Elon Musk Joins #DeleteFacebook

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It Sure Looks Like Elon Musk Just Deleted Tesla And SpaceX’s Facebook Pages”

Moments after joking “what’s Facebook?” on Twitter, Elon Musk deleted the Facebook pages for two of his companies, Tesla and SpaceX.

https://www.buzzfeed.com/carolineodonovan/elon-musk-deleted-facebook-tesla-spacex?utm_term=.viKL8dBep#.oww5zMNYk

Musk News Response

In her March 23rd BuzzFeed News article, Caroline O’Donovan discusses one element of the aftermath of Facebook’s latest data scandal surrounding Cambridge Analytica and user privacy. After the scandal broke, a “#DeleteFacebook” movement gained traction online—once which Tesla and SpaceX founder Elon Musk quite literally seems to have joined. After posting a joking tweet reading “what’s Facebook?” at Brian Acton, who cofounded the communication app WhatsApp before selling it to Facebook in 2014 and who also supported the #DeleteFacebook movement, Musk’s followers responded to his online banter with challenges to delete his own company’s pages from the Facebook website. O’Donovan reports that Musk was not even initially aware that Tesla and SpaceX had Facebook pages at all. However, Musk did not disappoint his followers nor stray from his word, and actually deleted the Facebook pages for these two companies. The pages, upon entering a URL, return an error message.  While O’Donovan makes sure to note that Musk is still active on Instagram, which is owned by Facebook, she also highlights Musk’s 20.5 million Twitter followers—20.5 million people who were privy to this online exchange. O’Donovan describes Musk as “something of a cult figure with a vast and loyal following online,” and she addresses that as such a figure, the decision to delete the Facebook pages for his companies could inspire change amongst his fans. To have such a powerful figure as Musk make such a public action, and statement, against Facebook could have dire consequences for the website, as this scandal is its largest to date, and one for which it needs all the users it can get if it hopes to survive.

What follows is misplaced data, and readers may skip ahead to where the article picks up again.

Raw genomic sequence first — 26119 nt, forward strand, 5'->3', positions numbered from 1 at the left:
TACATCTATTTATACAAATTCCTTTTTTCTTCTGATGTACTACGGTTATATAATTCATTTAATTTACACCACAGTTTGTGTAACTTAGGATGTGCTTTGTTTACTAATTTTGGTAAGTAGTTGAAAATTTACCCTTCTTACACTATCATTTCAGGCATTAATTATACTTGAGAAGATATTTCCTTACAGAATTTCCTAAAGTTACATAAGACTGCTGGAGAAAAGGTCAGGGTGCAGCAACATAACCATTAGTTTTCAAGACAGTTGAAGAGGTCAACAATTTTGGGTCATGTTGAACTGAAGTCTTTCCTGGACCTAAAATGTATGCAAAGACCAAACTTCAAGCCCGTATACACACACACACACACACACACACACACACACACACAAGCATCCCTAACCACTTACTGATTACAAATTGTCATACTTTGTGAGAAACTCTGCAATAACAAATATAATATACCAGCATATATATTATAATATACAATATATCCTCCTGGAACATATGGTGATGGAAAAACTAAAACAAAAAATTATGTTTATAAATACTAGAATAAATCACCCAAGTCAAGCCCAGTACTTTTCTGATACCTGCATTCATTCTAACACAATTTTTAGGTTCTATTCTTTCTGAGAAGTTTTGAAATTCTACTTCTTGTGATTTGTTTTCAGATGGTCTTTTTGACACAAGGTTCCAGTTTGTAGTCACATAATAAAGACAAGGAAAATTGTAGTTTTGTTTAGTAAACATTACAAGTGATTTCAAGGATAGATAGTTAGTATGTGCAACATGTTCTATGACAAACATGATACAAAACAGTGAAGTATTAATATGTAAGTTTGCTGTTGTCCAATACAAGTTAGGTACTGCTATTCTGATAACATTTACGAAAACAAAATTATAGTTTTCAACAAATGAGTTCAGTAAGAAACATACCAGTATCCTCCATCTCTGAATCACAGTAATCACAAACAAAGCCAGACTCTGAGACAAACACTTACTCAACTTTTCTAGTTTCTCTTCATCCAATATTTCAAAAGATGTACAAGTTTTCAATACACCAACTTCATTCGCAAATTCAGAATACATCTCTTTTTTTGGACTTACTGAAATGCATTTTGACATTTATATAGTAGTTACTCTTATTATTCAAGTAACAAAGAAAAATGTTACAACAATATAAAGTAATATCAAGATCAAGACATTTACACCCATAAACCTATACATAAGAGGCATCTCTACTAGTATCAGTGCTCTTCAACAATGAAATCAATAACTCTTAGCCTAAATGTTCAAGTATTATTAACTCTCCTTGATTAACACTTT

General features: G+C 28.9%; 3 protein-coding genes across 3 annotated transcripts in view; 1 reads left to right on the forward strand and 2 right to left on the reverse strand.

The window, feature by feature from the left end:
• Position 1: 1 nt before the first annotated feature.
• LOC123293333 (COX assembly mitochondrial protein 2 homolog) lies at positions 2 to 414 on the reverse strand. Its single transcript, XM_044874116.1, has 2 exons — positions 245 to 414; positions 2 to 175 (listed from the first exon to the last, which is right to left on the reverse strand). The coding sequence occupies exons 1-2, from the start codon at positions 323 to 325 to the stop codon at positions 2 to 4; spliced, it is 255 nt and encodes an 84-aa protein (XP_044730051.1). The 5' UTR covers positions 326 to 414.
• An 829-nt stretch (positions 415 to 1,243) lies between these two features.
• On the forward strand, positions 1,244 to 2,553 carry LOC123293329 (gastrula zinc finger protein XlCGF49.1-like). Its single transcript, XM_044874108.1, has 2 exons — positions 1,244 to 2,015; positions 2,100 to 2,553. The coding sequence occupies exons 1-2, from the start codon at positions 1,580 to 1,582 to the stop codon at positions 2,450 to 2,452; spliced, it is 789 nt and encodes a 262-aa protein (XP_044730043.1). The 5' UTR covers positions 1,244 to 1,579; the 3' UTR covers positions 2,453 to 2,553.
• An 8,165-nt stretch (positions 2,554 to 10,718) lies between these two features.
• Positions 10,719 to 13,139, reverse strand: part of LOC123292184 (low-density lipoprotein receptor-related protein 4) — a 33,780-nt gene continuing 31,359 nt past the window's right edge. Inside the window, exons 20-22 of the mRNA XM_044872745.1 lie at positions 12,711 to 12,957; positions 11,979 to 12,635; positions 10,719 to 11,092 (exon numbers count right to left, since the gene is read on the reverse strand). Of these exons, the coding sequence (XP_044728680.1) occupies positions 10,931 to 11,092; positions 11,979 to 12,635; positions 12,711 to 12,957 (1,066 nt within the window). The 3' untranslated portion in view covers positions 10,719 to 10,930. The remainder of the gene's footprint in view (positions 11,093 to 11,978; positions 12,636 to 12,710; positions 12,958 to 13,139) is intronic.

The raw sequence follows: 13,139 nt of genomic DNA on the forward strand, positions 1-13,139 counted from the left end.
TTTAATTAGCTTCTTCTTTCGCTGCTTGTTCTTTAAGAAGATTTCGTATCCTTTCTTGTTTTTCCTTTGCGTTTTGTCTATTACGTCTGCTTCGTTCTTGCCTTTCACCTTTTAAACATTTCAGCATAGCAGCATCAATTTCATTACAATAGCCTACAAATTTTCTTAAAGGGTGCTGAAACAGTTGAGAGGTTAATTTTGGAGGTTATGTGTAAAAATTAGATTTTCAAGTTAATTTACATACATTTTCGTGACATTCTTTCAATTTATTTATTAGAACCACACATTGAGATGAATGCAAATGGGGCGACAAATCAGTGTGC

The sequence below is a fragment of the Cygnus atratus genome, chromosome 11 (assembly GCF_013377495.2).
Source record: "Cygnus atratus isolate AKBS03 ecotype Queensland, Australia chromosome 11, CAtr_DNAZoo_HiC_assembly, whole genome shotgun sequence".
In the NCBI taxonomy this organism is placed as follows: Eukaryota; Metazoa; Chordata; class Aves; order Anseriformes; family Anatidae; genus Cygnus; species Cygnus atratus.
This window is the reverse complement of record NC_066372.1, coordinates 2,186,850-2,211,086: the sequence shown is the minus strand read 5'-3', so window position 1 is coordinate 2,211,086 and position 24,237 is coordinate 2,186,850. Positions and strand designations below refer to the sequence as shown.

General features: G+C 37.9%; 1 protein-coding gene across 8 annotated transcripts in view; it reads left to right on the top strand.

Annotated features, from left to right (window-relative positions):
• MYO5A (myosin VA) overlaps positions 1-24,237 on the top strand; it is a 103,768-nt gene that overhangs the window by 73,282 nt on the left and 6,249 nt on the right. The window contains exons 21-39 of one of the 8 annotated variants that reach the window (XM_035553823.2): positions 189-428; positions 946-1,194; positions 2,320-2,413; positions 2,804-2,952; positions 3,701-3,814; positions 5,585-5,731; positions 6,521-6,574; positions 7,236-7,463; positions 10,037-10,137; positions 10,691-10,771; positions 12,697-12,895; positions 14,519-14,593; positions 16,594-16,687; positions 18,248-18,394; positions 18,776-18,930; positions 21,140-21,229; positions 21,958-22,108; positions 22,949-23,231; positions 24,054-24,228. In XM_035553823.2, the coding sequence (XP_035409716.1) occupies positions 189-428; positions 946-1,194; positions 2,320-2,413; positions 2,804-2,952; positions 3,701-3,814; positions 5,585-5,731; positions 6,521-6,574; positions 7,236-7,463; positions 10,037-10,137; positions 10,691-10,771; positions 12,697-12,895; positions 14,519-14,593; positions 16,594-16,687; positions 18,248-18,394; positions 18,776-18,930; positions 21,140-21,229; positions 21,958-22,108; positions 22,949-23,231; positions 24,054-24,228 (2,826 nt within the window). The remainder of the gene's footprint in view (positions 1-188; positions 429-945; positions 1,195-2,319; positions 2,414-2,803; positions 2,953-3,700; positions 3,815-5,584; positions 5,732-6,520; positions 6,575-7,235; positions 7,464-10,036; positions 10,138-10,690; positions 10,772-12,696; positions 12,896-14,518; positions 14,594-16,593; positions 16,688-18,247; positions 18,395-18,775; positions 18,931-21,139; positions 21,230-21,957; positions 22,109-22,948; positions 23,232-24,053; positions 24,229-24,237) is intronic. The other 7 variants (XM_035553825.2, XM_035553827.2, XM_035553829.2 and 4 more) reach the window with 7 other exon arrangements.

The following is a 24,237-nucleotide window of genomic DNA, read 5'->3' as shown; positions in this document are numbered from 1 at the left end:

Musk’s action, though accepted as a challenge from Twitter users, was a highly effective way of publicizing his stance on the Facebook scandal, and made it abundantly clear that he does not support the company’s operations. This story is important in a discussion not only of this scandal, but in today’s larger technology and media sectors as well. Musk’s action was an example of the fact that a leading figure within this industry does have the power to take a public stance and the potential to influence public opinion and action as a result. As we talked about in class, it is very possible that despite everyone talking about how what Facebook did is wrong, nobody will actually do anything about it—our lives are too intertwined with the website, and to remove ourselves from the platform would be too much of a hindrance; so, we do nothing. Musk’s actions, however, operate as a message to the world that we don’t need Facebook, and that despite the ways it seems so inextricable from our online, social media lives, it is possible to simply…delete.

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            Musk’s decision to speak out and take action reflects another aspect of today’s tech world that I’ve discussed at length in previous news posts: corporate responsibility. Similar to the ways that Toyota took action after the Uber driverless car accident when other companies did not remove cars from the road or stop production, or the way that GrubHub created a website to help draw attention to women-run restaurants, Musk, in this case, is an example of how powerful figures within the technology industry can get involved and can take action in their own ways, and can actually stand out above the noise of all the talk. At a time when there is so much chaos surrounding social media and technology, and people are voicing a lot of anger but not necessarily behaving in ways that reflect the opinions that they voice, it is refreshing and encouraging to see someone take action. While in the scheme of Facebook, the deletion of two pages is trivial, but the statement Musk made by doing so is just the opposite.